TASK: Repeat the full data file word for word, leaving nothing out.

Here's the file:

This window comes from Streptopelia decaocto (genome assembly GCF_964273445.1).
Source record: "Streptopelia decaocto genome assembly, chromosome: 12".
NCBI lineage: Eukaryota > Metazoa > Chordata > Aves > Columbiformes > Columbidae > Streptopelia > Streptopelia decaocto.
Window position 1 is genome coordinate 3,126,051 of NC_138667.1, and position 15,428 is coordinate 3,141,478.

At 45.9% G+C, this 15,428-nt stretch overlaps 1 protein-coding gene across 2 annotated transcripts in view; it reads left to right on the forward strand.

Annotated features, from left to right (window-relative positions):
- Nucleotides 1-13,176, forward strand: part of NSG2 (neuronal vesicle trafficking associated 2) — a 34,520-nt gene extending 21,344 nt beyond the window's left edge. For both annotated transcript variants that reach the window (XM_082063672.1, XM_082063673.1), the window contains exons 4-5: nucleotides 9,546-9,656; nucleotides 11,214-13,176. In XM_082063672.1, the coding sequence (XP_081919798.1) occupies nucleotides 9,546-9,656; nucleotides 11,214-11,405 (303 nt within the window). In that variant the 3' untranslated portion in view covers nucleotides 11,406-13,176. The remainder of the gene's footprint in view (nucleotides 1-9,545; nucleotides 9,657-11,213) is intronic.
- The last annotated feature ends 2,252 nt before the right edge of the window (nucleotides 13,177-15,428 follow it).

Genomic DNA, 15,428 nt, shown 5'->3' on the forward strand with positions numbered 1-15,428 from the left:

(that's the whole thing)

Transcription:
This window comes from Streptopelia decaocto (genome assembly GCF_964273445.1).
Source record: "Streptopelia decaocto genome assembly, chromosome: 12".
NCBI lineage: Eukaryota > Metazoa > Chordata > Aves > Columbiformes > Columbidae > Streptopelia > Streptopelia decaocto.
Window position 1 is genome coordinate 3,126,051 of NC_138667.1, and position 15,428 is coordinate 3,141,478.

At 45.9% G+C, this 15,428-nt stretch overlaps 1 protein-coding gene across 2 annotated transcripts in view; it reads left to right on the forward strand.

Annotated features, from left to right (window-relative positions):
- Nucleotides 1-13,176, forward strand: part of NSG2 (neuronal vesicle trafficking associated 2) — a 34,520-nt gene extending 21,344 nt beyond the window's left edge. For both annotated transcript variants that reach the window (XM_082063672.1, XM_082063673.1), the window contains exons 4-5: nucleotides 9,546-9,656; nucleotides 11,214-13,176. In XM_082063672.1, the coding sequence (XP_081919798.1) occupies nucleotides 9,546-9,656; nucleotides 11,214-11,405 (303 nt within the window). In that variant the 3' untranslated portion in view covers nucleotides 11,406-13,176. The remainder of the gene's footprint in view (nucleotides 1-9,545; nucleotides 9,657-11,213) is intronic.
- The last annotated feature ends 2,252 nt before the right edge of the window (nucleotides 13,177-15,428 follow it).

Genomic DNA, 15,428 nt, shown 5'->3' on the forward strand with positions numbered 1-15,428 from the left: